Slave Worker System Exposed
Mainstream Media Ignores It

When I saw a story come through my email a few days ago about Hershey Chocolate company, I made a note to read it, but I really didn't want to read or hear anything about Hershey.  In 2007, when they closed their factories in the United States, laying off thousands of American workers, to move their production facilities to COMMUNIST China and Socialist India, I wrote off Hershey as a traitor corporation to America.  After a lifetime of being a loyal and frequent Hershey customer, I swore I'd never buy another Hershey product.  And I haven't.

I finally got around to reading the story and lo and behold, there was a "labor action" at Hershey's facility in Pennsylvania.  Since the story I got was from the SEIU, I wanted to find a story in the mainstream media.  I couldn't find one.  I found old stories from a 2002 strike in mainstream publications.  But nothing on the current strike.  I did find the story on a couple of left leaning websites, Alternet and Huffington Post and one on the Economic Policy Institute website. It's not surprising that the mainstream didn't report the story because the details of the strike reveal the slave system that has been established through the university system that is flying under the heading of education and "work-based learning". 

The Hershey company "workers" who went on strike are foreign students in the United States on
J-1 Visas
.  From an article on Huffington Post:

"The students had come to the U.S. on J-1 visas for the summer to experience America and improve their English. Instead, they claim they ended up working stressful full-time jobs for a sub-contractor at the plant in exchange for meager pay. Several of the students said they each paid between $3,000 and $6,000 to come to the U.S., and that after their housing costs were deducted they were taking home between $40 and $140 per week."

Although the students worked at a plant handling Hershey Company products, a Hershey spokesperson referred questions this week to the company that runs the plant, Exel Inc. A spokesperson from Exel in turn referred HuffPost to the company that supplies the labor, SHS Staffing Solutions. And an SHS spokesperson referred HuffPost to the non-profit that handled the students' visas, the Council for Educational Travel, USA, or CETUSA.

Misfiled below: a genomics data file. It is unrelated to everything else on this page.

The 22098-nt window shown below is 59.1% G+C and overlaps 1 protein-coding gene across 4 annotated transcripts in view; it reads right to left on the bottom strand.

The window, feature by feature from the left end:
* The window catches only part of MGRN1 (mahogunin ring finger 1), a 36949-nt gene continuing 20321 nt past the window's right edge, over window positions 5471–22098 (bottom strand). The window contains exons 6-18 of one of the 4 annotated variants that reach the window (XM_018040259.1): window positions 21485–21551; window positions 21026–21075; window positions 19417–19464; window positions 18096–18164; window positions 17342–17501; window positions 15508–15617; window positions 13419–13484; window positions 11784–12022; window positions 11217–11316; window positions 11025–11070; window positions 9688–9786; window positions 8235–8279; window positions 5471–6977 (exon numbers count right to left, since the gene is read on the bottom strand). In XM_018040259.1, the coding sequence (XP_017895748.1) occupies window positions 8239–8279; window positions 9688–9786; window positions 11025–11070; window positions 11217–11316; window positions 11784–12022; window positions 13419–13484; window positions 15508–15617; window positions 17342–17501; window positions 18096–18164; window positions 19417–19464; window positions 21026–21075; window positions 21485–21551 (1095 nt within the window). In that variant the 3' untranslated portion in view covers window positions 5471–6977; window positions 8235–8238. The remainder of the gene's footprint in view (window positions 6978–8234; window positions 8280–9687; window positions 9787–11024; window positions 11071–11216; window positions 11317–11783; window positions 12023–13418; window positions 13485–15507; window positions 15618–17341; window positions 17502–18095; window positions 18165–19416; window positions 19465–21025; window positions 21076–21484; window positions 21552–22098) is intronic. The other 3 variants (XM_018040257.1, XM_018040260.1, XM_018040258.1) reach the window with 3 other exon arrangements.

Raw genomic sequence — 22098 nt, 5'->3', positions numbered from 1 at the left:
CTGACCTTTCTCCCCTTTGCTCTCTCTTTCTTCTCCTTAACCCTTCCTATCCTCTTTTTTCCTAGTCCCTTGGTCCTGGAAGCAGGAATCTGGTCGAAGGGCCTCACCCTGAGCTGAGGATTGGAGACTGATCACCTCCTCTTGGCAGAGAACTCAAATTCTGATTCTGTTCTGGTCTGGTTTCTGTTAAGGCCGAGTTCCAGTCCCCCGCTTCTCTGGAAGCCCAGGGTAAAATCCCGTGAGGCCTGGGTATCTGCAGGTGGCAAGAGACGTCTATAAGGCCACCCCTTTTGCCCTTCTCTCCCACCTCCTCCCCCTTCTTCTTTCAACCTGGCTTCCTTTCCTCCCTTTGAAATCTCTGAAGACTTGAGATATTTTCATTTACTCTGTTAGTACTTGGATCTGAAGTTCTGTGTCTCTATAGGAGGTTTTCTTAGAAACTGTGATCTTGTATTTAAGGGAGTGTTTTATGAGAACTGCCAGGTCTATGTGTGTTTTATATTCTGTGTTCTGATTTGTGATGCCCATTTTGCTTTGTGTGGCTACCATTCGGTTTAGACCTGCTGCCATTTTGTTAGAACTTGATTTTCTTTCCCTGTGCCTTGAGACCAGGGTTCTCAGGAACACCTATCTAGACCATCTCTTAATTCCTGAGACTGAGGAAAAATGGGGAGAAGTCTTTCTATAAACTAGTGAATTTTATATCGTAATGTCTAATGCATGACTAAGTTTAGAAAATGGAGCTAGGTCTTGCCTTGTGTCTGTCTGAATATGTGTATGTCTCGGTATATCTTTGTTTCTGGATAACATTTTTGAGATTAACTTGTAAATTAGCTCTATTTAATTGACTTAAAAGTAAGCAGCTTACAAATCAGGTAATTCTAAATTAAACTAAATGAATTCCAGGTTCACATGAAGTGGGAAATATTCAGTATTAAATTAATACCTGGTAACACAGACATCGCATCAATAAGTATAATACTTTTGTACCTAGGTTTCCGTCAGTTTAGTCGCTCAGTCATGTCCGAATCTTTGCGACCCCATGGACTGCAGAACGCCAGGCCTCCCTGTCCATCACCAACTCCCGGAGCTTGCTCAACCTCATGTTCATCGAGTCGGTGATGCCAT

"Obviously, we want every student to experience a meaningful cultural exchange during their visit," CETUSA CEO Rick Anaya said. "If that is not the case, we will attempt to work with the students to see what can be done in the limited time they have left in their visits."

...Most of the students are set to return to their native countries within the coming weeks, Boykewich said. The students mostly hail from countries in Asia and Eastern Europe, including China, Mongolia, Kazakhstan, Moldova, Poland, and Romania.

Kevin Connolly, a spokesman for labor supplier SHS, said that CETUSA handled the students' housing arrangements. Boykewich said the workers each paid around $400 per month for housing -- a significant cost for many of them -- and that the $3,000 to $6,000 fees they paid to have their J-1 visas processed through CETUSA was a "huge" sacrifice for students coming from developing countries. He also said many of them will not ultimately earn back the money they shelled out to work in the U.S.

I did a search on Exel to see who they are since I wasn't familiar with the name.   It turns out that Exel is a British Corporation -  actually, a corporation of corporations similar to the way the COMMUNIST Chinese set up their corporations.  (Scroll down for Americas Leadership)   Interestingly, Exel bills themselves as a logistics corporation. 

I also did a search on SHS Staffing.  I finally found their corporate website but they have such a big presence on Internet, it wasn't easy.  It so was big in fact, that I printed out the search so that you can see how many references there are for SHS Staffing.   And the corporate website doesn't even have information about the company.  You have to follow the link about one of their service lines - "On Site Solutions" to find the CEO of the corporation.  His name is John Zentgraf.  

There is a CorporateWiki page on John Zentgraf that shows a connection to Wharton Investments.  Naturally, I'm on the trail so I did a search on Wharton Investments.  They don't have a sterling reputation.  There are lots of entries about a fraud case where they bilked investors from the Philippines out of $65 million. Notice in the article in the New York Times, they don't mention Wharton:

Investment Advisor Admits $65 Million Fraud Against Her Clients    But the SEC press release did mention them.

Nice people don't you think?  Great way to introduce young people to the United States. 

This blog has an interesting statistic in an article titled, Whattaya Mean This Ain't No Cultural Exchange?

This major international embarrassment brought a belated and tepid response from the State Department that they were looking into it—about what can be expected from the moribund Obama administration (MOA) these days on any issue, large or small. Palmyra is, sad to say, just the tip of the iceberg. The J-1 program has grown from 28,000 to 350,000 students a year over the past half-century—most of them put to work at tasks just as menial and exploitive as the ones at the Kit-Kat factory.

Imagine—350,000 jobs a year in this economy. Just what State is doing taking all these paychecks, however miniscule, away from American workers at all in these depression days is the real question—although fortunately for the MOA, Republicans’ overriding antipathy toward any sort of worker rights has kept them from exploiting the whole mess.

So you need not wonder why unemployment in the United States is so high.  It's because importing cheap labor under devious and deceptive means is too easy and too profitable. 

Vicky Davis
August 28, 2011